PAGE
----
Suzuki bankruptcy and what it means to you
Suzuki has announced that its American automotive arm will go through Chapter 11 bankruptcy proceedings, making it the latest automaker to withdraw from this market. Impact on current car owners is promised to be minimal, but it does raise concerns for prospective shoppers.
American Suzuki Motor Corporation (ASMC) will wind down auto sales and transition dealerships to provide parts and service. (Wards Auto reports that there were about 5,500 Suzuki models in inventory at the beginning of the month.) Suzuki remains committed to its motorcycle/ATV and marine divisions, and those are not included in this action.
In explaining its decision, Suzuki released a statement that includes:
In evaluating its position in the highly regulated and competitive U.S. automotive industry, ASMC determined that its Automotive division was facing a number of serious challenges. These challenges include low sales volumes, a limited number of models in its line-up, unfavorable foreign exchange rates, the high costs associated with growing and maintaining an automotive distribution system in the continental U.S., and the disproportionally high and increasing costs associated with stringent state and federal regulatory requirements unique to the U.S. market.
The automaker has stated that it will honor all existing warranties. And parts availability should be aided by the fact that sales and production will continue for other markets, including Canada.
It is anticipated that the official support network will inevitably contract, making official service harder to find—an issue noted with other discontinued brands. But you don’t have to take your car to a dealership for regular servicing. A good independent shop should be able to handle routine maintenance and many repairs. Moreover, independent repair shops are often less expensive than dealerships and, according to our Annual Auto Survey, generally provide a higher level of satisfaction. (See our repair shop advice and Ratings.)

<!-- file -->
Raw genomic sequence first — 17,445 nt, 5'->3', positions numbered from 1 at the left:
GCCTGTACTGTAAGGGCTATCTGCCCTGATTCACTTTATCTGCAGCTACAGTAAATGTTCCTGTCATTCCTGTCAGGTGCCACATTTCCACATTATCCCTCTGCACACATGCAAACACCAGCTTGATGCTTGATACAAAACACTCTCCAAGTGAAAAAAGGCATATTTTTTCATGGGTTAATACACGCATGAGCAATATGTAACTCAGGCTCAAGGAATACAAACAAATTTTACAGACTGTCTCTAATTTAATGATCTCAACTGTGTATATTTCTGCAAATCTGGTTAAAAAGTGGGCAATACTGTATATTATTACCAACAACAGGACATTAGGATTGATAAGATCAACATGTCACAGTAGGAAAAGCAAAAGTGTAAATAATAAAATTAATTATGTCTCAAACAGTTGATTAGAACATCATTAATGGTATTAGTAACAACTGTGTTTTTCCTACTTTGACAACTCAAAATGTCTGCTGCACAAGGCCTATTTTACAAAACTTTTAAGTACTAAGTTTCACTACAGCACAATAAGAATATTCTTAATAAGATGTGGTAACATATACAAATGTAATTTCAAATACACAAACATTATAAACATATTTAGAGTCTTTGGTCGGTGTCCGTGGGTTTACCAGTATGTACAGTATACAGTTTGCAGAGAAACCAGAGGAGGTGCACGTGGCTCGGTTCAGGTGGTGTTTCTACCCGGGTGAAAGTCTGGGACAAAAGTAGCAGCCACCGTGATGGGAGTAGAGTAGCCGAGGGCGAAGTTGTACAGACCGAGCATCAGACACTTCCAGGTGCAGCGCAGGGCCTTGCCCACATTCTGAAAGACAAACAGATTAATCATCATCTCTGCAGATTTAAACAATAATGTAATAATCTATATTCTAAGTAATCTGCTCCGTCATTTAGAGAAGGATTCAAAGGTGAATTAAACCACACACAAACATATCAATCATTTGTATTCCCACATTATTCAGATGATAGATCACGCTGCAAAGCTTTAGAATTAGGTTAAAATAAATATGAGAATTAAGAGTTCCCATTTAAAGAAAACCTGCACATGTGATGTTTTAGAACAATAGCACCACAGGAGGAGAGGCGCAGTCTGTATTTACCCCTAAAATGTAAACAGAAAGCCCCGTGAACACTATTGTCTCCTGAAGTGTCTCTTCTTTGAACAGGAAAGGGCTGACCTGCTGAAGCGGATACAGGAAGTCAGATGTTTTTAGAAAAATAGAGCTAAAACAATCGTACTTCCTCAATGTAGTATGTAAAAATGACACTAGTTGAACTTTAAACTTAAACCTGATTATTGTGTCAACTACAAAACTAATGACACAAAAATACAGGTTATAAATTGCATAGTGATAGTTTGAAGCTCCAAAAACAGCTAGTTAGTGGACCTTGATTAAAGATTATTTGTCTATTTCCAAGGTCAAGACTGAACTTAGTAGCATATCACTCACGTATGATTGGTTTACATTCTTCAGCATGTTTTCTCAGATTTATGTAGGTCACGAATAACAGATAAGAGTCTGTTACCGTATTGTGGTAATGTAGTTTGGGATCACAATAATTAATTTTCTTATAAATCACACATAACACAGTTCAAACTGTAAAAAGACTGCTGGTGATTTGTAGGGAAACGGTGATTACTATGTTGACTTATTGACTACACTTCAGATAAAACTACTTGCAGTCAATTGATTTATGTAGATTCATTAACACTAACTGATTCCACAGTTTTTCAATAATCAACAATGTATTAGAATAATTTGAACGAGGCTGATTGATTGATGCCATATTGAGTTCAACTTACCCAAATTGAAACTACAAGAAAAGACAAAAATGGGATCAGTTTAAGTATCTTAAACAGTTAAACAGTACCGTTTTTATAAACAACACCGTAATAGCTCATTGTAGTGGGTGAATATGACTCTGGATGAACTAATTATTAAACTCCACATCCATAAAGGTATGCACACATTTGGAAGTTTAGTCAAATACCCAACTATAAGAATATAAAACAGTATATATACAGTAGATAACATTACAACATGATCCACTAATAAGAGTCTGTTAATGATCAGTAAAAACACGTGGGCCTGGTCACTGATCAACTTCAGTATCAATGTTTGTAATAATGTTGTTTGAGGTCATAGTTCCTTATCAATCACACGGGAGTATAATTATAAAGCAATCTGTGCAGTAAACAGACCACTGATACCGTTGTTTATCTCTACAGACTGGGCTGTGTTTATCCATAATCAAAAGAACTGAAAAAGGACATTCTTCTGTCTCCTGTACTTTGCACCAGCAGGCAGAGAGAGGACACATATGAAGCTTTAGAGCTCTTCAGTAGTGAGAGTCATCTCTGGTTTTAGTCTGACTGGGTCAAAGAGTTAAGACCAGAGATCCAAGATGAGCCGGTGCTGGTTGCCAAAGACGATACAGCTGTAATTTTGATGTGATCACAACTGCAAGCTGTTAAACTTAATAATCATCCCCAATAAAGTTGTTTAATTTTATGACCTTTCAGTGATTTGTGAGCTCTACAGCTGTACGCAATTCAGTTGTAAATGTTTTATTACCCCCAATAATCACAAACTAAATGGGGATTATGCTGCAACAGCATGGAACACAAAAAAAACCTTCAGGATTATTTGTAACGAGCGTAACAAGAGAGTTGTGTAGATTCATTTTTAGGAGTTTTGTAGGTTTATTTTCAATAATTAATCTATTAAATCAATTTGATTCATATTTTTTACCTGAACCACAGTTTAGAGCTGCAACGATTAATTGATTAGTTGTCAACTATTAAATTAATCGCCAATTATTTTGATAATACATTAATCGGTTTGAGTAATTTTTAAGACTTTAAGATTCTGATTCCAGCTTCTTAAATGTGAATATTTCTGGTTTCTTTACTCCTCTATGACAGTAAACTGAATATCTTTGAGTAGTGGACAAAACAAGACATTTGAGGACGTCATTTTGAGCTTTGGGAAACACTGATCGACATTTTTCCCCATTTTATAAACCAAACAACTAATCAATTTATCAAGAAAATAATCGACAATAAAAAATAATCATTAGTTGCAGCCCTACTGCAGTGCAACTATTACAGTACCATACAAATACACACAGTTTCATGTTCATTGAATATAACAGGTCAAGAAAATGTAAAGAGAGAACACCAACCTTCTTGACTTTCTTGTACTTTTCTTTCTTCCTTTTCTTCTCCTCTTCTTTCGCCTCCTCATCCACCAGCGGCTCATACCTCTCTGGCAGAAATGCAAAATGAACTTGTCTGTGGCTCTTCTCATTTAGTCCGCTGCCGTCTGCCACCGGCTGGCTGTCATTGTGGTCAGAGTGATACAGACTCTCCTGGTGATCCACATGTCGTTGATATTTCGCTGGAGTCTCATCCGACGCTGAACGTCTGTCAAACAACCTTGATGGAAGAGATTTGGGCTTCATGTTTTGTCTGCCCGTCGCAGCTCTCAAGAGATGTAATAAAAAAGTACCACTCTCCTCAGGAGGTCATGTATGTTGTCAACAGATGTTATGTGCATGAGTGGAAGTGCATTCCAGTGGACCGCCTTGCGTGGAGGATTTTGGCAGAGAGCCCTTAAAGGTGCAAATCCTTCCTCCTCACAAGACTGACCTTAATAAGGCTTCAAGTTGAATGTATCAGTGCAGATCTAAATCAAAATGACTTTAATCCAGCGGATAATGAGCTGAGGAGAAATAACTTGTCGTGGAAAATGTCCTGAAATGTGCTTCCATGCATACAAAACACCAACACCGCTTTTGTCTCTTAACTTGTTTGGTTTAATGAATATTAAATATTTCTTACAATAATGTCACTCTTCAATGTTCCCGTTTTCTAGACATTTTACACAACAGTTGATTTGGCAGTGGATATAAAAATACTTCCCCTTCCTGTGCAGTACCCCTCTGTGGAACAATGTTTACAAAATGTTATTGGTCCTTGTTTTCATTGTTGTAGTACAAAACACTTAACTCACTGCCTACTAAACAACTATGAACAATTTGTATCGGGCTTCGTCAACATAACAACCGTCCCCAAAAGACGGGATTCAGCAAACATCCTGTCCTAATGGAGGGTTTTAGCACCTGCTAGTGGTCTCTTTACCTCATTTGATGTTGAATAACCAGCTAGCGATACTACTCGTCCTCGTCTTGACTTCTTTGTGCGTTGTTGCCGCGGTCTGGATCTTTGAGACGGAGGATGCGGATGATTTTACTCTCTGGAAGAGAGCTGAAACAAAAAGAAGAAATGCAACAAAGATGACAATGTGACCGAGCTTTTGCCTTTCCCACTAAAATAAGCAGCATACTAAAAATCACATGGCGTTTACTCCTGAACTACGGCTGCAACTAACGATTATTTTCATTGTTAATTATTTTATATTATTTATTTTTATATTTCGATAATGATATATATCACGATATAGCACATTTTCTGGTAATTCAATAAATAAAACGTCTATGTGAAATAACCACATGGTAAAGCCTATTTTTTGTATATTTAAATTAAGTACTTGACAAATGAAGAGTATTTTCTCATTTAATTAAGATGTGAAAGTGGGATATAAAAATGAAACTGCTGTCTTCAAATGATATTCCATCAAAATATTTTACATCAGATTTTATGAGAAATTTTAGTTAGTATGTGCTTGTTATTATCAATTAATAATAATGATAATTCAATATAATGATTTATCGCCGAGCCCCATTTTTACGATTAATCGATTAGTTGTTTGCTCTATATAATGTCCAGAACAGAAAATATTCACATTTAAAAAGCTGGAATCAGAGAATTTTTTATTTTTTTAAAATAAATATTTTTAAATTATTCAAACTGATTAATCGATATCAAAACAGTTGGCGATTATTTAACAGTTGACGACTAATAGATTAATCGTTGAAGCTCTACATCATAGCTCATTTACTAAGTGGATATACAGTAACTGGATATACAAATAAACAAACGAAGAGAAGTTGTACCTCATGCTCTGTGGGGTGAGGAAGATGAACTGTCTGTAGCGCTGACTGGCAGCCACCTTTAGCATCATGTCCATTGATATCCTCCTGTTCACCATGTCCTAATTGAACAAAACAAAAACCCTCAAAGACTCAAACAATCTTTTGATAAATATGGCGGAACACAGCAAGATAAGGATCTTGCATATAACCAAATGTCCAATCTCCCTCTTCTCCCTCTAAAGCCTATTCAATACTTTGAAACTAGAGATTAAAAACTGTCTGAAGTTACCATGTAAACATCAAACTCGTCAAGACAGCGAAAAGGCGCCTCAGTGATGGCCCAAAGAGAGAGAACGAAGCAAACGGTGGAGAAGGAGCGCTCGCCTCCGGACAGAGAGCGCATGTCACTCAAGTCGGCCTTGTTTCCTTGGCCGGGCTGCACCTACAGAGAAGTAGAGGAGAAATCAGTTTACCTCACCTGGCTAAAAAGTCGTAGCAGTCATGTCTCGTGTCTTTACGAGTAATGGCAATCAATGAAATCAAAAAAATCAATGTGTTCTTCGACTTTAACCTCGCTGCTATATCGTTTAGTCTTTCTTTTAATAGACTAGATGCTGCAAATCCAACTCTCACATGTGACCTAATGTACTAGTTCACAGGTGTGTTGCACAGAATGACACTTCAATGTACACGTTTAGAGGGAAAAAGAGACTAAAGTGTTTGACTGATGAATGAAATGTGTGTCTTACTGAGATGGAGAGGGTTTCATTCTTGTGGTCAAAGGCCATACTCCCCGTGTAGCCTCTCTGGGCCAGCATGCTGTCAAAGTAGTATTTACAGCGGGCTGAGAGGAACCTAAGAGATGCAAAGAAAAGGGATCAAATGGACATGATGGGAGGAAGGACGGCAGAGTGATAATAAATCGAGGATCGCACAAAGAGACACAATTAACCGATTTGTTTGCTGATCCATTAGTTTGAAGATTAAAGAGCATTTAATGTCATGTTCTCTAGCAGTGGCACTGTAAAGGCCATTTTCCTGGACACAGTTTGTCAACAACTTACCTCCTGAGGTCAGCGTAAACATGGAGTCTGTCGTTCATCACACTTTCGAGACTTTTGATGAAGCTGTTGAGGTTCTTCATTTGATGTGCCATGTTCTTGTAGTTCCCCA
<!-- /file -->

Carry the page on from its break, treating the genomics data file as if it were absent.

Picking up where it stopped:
If you are considering buying a Suzuki, rest assured deep discounts will be offered. However, you must weigh the initial, upfront savings against the inevitably accelerated depreciation and potential long-term service challenges.
Their current model line-up is a bit limited, consisting of just the Grand Vitara (small SUV), Kizashi (sedan), SX4 (small hatchback and sedan), and Equator (Nissan-sourced pickup truck). In our tests, both the Kizashi and SX4 did well. The Nissan Frontier, essentially a mirror image for the Equator, performed adequately. The Grand Vitara did not score high enough for us to recommend.
As always, we strongly suggest that you thoroughly research the performance, reliability, safety, owner cost, and owner satisfaction of any model you’re considering. Subscribers to ConsumerReports.org have access to our Ratings in all of those areas.
For more information on the changes at Suzuki, visit their reorganization website or call 877-465-4819.